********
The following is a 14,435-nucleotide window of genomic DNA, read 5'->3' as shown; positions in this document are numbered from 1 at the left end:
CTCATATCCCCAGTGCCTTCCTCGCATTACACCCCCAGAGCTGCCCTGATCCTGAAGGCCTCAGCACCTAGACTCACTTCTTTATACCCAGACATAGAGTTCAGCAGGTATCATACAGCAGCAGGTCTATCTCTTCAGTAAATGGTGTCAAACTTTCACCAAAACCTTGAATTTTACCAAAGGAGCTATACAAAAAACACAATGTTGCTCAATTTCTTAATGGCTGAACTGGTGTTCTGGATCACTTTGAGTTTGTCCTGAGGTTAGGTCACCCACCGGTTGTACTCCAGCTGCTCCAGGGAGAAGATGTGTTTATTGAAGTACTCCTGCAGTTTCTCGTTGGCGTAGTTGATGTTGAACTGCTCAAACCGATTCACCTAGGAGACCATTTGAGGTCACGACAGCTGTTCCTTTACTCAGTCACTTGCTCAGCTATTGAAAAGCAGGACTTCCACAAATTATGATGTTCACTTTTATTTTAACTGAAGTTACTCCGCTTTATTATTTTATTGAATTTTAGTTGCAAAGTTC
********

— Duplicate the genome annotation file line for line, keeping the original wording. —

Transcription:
The following is a 14,435-nucleotide window of genomic DNA, read 5'->3' as shown; positions in this document are numbered from 1 at the left end:
CTCATATCCCCAGTGCCTTCCTCGCATTACACCCCCAGAGCTGCCCTGATCCTGAAGGCCTCAGCACCTAGACTCACTTCTTTATACCCAGACATAGAGTTCAGCAGGTATCATACAGCAGCAGGTCTATCTCTTCAGTAAATGGTGTCAAACTTTCACCAAAACCTTGAATTTTACCAAAGGAGCTATACAAAAAACACAATGTTGCTCAATTTCTTAATGGCTGAACTGGTGTTCTGGATCACTTTGAGTTTGTCCTGAGGTTAGGTCACCCACCGGTTGTACTCCAGCTGCTCCAGGGAGAAGATGTGTTTATTGAAGTACTCCTGCAGTTTCTCGTTGGCGTAGTTGATGTTGAACTGCTCAAACCGATTCACCTAGGAGACCATTTGAGGTCACGACAGCTGTTCCTTTACTCAGTCACTTGCTCAGCTATTGAAAAGCAGGACTTCCACAAATTATGATGTTCACTTTTATTTTAACTGAAGTTACTCCGCTTTATTATTTTATTGAATTTTAGTTGCAAAGTTC